Marcus Stroman shares more about what he dealt with in New York, and it deserves attention

When a talented free agent leaves his team for a new destination, there is often a little (benign) animosity from the fans, or the organization itself, even if the separation was “mutual”. To some degree, it’s all part of professional sports and can even be a healthy display of fandom. Sometimes there’s just a little playful reinforcement.

But at this point, I think it’s safe to say that new Cubs pitcher — and former Mets starter — Marcus Stroman has received a disproportionate amount of hate since leaving New York for Chicago. And even worse, the motivation for much of it often goes beyond what happened on the diamond, where Stroman was excellent last year.

Stroman has always been more willing than most professional athletes to speak out about the kinds of issues that can trigger a defensive and emotional response from fans or non-fans or the media, and that’s really unfortunate because he often has a lot to say. deserves to be heard – for example, on the continued presence of racism in the sport of baseball.

I highly doubt the majority of Mets fans, MLB fans, or New Yorkers in general spew hate online or at the stadium, but ignoring the issue under these guises isn’t a particularly kind or constructive approach. . Very few athletes are interested in addressing these issues publicly, and since I want Marcus Stroman to feel welcome and happy in Chicago, I thought we could take a moment to listen to him and do our best to understand. which so many of us often are too. quick to return.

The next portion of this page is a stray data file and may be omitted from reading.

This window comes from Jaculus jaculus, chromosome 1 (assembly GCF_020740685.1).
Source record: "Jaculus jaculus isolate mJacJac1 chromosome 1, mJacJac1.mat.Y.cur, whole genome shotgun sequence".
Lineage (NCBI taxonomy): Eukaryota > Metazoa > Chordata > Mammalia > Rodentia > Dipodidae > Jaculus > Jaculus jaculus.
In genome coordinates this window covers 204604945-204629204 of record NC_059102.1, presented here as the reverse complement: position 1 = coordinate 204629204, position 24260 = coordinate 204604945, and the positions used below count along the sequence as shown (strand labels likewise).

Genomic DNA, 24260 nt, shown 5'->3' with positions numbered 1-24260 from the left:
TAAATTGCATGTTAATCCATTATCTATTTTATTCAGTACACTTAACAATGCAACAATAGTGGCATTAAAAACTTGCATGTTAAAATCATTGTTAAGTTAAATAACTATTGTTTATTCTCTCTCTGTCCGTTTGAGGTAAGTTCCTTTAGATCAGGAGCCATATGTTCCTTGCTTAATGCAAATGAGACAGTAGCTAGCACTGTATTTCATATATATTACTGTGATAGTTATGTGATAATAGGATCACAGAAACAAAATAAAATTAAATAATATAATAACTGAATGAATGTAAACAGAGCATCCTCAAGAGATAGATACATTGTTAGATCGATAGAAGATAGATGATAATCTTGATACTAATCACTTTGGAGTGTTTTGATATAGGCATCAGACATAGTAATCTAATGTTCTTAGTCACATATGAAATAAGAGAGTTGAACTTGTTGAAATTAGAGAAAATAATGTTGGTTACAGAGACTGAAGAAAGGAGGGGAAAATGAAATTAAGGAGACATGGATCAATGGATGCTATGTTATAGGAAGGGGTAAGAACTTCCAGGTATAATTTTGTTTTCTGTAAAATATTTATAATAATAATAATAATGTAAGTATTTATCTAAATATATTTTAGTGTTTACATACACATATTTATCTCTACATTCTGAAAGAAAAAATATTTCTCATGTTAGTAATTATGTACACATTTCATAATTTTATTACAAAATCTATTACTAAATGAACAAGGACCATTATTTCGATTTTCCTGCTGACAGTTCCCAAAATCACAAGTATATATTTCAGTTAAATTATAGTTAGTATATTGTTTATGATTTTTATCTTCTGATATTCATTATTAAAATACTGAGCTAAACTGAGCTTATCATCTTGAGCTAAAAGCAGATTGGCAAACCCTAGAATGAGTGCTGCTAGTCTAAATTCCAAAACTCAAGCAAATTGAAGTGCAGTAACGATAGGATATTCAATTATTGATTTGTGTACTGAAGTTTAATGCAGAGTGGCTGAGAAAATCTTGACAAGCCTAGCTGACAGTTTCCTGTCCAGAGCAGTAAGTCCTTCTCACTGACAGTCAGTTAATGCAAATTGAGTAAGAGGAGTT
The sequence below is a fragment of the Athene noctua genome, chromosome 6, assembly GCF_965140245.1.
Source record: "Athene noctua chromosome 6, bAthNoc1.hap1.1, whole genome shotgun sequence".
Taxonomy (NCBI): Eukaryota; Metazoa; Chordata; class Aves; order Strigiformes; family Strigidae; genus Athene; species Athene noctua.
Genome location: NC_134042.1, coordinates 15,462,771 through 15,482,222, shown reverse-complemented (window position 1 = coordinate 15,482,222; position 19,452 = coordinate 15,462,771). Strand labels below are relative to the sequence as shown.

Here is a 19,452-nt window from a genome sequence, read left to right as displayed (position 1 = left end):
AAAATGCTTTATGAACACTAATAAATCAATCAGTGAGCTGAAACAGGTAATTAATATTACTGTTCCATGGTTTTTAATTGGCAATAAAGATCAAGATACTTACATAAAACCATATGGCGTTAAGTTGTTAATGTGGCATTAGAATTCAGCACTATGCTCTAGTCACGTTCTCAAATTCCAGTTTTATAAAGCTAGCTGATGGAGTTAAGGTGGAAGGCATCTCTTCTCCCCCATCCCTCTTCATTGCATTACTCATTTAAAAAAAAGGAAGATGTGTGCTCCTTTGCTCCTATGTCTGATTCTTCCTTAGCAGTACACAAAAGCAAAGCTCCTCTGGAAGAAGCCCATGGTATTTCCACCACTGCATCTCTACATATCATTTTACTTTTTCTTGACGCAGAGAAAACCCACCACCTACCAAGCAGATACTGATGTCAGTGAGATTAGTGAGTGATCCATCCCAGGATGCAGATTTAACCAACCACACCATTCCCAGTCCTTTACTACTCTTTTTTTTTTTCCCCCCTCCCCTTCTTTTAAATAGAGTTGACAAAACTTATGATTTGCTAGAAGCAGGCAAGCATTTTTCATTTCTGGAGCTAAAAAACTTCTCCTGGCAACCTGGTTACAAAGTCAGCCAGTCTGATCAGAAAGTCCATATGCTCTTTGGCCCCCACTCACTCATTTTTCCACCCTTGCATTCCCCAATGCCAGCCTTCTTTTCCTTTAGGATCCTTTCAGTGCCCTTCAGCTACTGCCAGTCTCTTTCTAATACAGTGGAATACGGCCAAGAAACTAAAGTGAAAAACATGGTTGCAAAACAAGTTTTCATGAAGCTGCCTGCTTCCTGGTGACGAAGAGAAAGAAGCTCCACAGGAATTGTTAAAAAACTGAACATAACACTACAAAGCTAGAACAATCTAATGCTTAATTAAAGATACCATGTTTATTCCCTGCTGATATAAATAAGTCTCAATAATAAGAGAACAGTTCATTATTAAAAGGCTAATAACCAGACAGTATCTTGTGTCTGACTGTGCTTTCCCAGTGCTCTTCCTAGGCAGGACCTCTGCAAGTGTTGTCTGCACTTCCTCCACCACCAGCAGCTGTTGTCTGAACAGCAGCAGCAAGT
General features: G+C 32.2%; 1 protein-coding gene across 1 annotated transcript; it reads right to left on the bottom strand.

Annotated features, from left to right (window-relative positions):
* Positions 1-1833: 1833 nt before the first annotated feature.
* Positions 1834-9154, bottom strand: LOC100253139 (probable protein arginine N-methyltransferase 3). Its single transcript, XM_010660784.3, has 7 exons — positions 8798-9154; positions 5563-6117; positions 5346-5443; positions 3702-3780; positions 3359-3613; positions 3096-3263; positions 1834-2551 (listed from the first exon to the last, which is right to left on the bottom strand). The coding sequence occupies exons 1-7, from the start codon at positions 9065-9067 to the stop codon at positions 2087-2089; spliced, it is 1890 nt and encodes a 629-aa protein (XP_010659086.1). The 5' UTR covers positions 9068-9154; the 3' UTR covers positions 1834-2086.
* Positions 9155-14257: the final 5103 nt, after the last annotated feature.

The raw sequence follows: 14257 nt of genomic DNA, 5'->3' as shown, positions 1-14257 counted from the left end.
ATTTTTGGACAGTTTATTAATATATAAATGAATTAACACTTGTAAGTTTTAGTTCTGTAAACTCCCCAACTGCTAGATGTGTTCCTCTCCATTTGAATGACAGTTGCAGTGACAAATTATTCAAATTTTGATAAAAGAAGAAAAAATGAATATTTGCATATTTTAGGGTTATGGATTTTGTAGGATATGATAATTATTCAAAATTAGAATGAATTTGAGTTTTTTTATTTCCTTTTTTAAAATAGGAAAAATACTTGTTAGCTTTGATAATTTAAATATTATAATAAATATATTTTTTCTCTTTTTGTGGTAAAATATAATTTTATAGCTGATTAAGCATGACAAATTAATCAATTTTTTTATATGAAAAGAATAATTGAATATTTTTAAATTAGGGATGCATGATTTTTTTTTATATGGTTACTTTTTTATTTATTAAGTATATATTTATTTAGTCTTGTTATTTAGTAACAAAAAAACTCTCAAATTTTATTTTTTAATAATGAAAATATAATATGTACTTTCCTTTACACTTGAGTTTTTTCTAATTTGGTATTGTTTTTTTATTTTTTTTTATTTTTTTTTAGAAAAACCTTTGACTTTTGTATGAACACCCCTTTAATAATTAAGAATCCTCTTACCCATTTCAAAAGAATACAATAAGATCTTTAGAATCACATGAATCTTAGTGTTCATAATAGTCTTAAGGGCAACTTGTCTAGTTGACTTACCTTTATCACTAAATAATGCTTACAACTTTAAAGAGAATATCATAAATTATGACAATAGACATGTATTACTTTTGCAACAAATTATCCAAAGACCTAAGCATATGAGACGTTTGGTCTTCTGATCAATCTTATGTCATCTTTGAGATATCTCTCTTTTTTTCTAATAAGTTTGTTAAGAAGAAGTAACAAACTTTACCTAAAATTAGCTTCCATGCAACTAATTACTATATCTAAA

In response to a Tweet suggesting that Stroman’s bad public breakup with the Mets might have more nefarious origins than your typical free agent departure, Marcus Stroman shared some of his experiences as a black professional athlete. At New York.

It’s hard for some of us to imagine the above, but that’s also the point of raising the question. It is impossible for communities to grow if they are never confronted with these realities and perspectives, and I commend Stroman for bringing this to our attention. Even in 2022, this takes immense courage and, unfortunately, often breeds even more negative attention and hate. For example, the kind of attention this last page seems destined to get:

“Care” is the last word of this title if the image is cut for you.

To try to introspect in this space, let’s all admit that we are not perfect. I know we’d all like to believe that our city ​​– or our favorite organization – would do more to support a black player against that kind of hate, but Chicago’s history is not free of racist concerns.

There is still a lot of work to be done by all of us, no doubt. But for today, I just wanted to help amplify Stroman’s message, remind some of us that racism persists even among the things we cherish most, and hopefully help the new Chicago Cub to feel a little more at ease in the city he will now call home.

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